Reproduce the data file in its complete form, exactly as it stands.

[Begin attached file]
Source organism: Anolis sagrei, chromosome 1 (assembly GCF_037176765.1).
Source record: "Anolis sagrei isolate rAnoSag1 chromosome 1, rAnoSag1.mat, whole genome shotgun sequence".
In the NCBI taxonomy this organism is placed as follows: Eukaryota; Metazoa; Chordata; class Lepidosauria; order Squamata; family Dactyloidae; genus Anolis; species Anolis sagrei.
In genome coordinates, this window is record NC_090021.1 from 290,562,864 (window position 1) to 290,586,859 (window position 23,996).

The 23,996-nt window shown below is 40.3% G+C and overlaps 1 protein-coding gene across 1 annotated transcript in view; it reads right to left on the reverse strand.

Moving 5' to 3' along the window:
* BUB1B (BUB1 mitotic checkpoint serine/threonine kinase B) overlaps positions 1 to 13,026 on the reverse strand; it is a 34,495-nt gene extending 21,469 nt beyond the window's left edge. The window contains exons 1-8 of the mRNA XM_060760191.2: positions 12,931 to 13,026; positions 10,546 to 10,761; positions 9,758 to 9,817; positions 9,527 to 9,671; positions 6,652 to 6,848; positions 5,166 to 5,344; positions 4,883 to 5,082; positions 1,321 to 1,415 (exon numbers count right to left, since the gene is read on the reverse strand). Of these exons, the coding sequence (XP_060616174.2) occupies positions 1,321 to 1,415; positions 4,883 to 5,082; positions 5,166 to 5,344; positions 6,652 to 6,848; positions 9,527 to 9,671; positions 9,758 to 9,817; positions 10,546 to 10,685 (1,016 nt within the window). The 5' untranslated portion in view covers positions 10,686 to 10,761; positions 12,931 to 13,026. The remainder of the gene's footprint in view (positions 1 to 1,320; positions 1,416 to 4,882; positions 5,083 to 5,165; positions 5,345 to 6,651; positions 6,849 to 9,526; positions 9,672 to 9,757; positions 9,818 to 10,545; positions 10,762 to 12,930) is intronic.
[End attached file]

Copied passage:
Source organism: Anolis sagrei, chromosome 1 (assembly GCF_037176765.1).
Source record: "Anolis sagrei isolate rAnoSag1 chromosome 1, rAnoSag1.mat, whole genome shotgun sequence".
In the NCBI taxonomy this organism is placed as follows: Eukaryota; Metazoa; Chordata; class Lepidosauria; order Squamata; family Dactyloidae; genus Anolis; species Anolis sagrei.
In genome coordinates, this window is record NC_090021.1 from 290,562,864 (window position 1) to 290,586,859 (window position 23,996).

The 23,996-nt window shown below is 40.3% G+C and overlaps 1 protein-coding gene across 1 annotated transcript in view; it reads right to left on the reverse strand.

Moving 5' to 3' along the window:
* BUB1B (BUB1 mitotic checkpoint serine/threonine kinase B) overlaps positions 1 to 13,026 on the reverse strand; it is a 34,495-nt gene extending 21,469 nt beyond the window's left edge. The window contains exons 1-8 of the mRNA XM_060760191.2: positions 12,931 to 13,026; positions 10,546 to 10,761; positions 9,758 to 9,817; positions 9,527 to 9,671; positions 6,652 to 6,848; positions 5,166 to 5,344; positions 4,883 to 5,082; positions 1,321 to 1,415 (exon numbers count right to left, since the gene is read on the reverse strand). Of these exons, the coding sequence (XP_060616174.2) occupies positions 1,321 to 1,415; positions 4,883 to 5,082; positions 5,166 to 5,344; positions 6,652 to 6,848; positions 9,527 to 9,671; positions 9,758 to 9,817; positions 10,546 to 10,685 (1,016 nt within the window). The 5' untranslated portion in view covers positions 10,686 to 10,761; positions 12,931 to 13,026. The remainder of the gene's footprint in view (positions 1 to 1,320; positions 1,416 to 4,882; positions 5,083 to 5,165; positions 5,345 to 6,651; positions 6,849 to 9,526; positions 9,672 to 9,757; positions 9,818 to 10,545; positions 10,762 to 12,930) is intronic.